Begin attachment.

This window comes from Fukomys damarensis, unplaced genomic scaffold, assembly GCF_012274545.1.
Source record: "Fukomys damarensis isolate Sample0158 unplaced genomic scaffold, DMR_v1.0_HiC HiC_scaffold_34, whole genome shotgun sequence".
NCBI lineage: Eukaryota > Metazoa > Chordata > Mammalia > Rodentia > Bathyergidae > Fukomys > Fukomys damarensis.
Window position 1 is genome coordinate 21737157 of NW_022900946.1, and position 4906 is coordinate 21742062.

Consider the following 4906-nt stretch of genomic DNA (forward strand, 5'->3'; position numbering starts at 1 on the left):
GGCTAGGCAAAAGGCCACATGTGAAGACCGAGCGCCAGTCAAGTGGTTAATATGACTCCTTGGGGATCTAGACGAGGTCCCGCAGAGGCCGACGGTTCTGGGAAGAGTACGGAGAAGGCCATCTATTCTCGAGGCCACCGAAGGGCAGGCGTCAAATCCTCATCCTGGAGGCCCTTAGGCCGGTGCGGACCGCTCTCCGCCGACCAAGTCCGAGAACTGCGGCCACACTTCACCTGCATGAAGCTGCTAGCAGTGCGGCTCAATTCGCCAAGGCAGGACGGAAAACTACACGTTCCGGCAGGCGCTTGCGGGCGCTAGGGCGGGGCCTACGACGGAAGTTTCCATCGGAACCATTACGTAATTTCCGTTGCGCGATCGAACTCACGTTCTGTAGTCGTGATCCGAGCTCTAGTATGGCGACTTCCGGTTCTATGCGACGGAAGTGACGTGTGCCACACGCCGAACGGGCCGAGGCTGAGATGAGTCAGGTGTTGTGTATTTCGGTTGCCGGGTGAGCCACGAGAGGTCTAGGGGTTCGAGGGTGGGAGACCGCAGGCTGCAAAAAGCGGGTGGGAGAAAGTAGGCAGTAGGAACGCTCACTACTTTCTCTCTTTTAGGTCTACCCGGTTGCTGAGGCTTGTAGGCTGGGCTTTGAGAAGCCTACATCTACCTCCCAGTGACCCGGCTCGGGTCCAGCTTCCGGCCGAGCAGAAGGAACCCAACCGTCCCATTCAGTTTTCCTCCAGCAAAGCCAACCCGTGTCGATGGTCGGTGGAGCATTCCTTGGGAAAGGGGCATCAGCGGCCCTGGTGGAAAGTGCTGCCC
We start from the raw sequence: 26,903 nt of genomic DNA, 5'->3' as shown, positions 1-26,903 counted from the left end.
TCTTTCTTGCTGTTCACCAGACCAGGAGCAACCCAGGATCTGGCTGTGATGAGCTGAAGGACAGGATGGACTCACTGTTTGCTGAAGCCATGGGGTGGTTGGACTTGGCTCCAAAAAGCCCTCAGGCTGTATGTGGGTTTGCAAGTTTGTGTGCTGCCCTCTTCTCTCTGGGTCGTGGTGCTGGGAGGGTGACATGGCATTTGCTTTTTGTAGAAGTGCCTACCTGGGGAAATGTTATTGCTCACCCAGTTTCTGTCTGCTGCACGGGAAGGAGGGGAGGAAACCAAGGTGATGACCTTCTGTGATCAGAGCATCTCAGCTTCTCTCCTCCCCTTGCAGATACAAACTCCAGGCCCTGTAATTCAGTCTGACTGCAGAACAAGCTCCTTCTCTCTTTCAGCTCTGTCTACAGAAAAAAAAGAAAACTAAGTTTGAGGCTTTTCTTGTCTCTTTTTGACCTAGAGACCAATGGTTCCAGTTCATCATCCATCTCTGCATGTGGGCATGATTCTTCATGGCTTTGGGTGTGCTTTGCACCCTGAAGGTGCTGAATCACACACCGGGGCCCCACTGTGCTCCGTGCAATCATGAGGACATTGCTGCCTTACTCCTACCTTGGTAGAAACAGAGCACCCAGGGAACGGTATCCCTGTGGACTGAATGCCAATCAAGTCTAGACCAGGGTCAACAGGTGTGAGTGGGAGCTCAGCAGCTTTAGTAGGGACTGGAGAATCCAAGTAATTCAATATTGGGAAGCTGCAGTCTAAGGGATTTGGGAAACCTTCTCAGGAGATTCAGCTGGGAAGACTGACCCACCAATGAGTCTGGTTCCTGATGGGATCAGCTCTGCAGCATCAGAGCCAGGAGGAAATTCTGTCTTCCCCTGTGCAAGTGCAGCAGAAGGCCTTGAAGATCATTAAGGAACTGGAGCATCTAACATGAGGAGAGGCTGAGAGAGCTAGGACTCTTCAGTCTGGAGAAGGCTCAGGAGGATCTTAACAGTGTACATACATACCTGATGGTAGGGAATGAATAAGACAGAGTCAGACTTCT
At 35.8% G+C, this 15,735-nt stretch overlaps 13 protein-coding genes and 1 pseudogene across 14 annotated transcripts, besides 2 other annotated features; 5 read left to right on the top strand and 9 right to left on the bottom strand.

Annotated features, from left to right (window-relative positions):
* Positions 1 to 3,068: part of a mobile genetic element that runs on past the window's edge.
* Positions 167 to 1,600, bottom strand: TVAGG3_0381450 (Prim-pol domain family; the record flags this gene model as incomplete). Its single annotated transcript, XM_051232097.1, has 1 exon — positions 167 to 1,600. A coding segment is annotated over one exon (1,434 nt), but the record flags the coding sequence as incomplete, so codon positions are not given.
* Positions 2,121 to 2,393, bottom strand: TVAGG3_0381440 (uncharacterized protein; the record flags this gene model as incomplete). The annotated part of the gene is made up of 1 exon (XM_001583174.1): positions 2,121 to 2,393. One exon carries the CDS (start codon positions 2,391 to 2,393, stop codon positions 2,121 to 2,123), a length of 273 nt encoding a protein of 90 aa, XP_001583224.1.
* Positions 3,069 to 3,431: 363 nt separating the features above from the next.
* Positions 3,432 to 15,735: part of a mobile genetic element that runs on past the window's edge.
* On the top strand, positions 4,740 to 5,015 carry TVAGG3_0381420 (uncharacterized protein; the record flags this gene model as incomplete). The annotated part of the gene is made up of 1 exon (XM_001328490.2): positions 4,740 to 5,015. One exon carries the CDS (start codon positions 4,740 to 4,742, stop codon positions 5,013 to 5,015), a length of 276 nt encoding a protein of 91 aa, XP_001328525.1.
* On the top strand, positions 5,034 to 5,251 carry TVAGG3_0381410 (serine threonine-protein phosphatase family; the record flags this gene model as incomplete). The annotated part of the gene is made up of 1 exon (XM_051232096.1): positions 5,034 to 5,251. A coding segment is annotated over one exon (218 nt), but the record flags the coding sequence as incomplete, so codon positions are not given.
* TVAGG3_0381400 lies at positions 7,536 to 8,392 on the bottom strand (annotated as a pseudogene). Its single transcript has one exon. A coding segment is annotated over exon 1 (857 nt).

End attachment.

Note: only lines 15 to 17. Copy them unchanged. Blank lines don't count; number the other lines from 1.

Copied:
* Positions 3,432 to 15,735: part of a mobile genetic element that runs on past the window's edge.
* On the top strand, positions 4,740 to 5,015 carry TVAGG3_0381420 (uncharacterized protein; the record flags this gene model as incomplete). The annotated part of the gene is made up of 1 exon (XM_001328490.2): positions 4,740 to 5,015. One exon carries the CDS (start codon positions 4,740 to 4,742, stop codon positions 5,013 to 5,015), a length of 276 nt encoding a protein of 91 aa, XP_001328525.1.
* On the top strand, positions 5,034 to 5,251 carry TVAGG3_0381410 (serine threonine-protein phosphatase family; the record flags this gene model as incomplete). The annotated part of the gene is made up of 1 exon (XM_051232096.1): positions 5,034 to 5,251. A coding segment is annotated over one exon (218 nt), but the record flags the coding sequence as incomplete, so codon positions are not given.